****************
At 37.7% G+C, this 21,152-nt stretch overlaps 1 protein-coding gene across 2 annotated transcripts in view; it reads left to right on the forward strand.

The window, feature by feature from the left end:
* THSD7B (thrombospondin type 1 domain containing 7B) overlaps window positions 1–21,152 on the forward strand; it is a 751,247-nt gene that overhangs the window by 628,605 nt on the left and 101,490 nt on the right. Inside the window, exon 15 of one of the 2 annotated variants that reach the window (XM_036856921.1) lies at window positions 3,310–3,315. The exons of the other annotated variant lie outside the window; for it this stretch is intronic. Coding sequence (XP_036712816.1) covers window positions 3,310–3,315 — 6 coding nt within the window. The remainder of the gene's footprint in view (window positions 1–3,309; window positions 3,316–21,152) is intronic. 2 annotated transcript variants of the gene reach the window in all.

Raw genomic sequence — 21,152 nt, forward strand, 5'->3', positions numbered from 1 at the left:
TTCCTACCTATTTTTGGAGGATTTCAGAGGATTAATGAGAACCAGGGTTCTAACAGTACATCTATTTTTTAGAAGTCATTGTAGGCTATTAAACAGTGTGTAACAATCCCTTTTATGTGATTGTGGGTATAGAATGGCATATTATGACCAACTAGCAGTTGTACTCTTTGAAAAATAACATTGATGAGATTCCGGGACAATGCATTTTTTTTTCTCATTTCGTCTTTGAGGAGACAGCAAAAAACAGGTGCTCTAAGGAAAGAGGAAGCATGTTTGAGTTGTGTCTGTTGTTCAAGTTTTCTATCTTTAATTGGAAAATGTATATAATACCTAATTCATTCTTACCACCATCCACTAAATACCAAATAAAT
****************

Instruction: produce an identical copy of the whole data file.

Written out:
At 37.7% G+C, this 21,152-nt stretch overlaps 1 protein-coding gene across 2 annotated transcripts in view; it reads left to right on the forward strand.

The window, feature by feature from the left end:
* THSD7B (thrombospondin type 1 domain containing 7B) overlaps window positions 1–21,152 on the forward strand; it is a 751,247-nt gene that overhangs the window by 628,605 nt on the left and 101,490 nt on the right. Inside the window, exon 15 of one of the 2 annotated variants that reach the window (XM_036856921.1) lies at window positions 3,310–3,315. The exons of the other annotated variant lie outside the window; for it this stretch is intronic. Coding sequence (XP_036712816.1) covers window positions 3,310–3,315 — 6 coding nt within the window. The remainder of the gene's footprint in view (window positions 1–3,309; window positions 3,316–21,152) is intronic. 2 annotated transcript variants of the gene reach the window in all.

Raw genomic sequence — 21,152 nt, forward strand, 5'->3', positions numbered from 1 at the left:
TTCCTACCTATTTTTGGAGGATTTCAGAGGATTAATGAGAACCAGGGTTCTAACAGTACATCTATTTTTTAGAAGTCATTGTAGGCTATTAAACAGTGTGTAACAATCCCTTTTATGTGATTGTGGGTATAGAATGGCATATTATGACCAACTAGCAGTTGTACTCTTTGAAAAATAACATTGATGAGATTCCGGGACAATGCATTTTTTTTTCTCATTTCGTCTTTGAGGAGACAGCAAAAAACAGGTGCTCTAAGGAAAGAGGAAGCATGTTTGAGTTGTGTCTGTTGTTCAAGTTTTCTATCTTTAATTGGAAAATGTATATAATACCTAATTCATTCTTACCACCATCCACTAAATACCAAATAAAT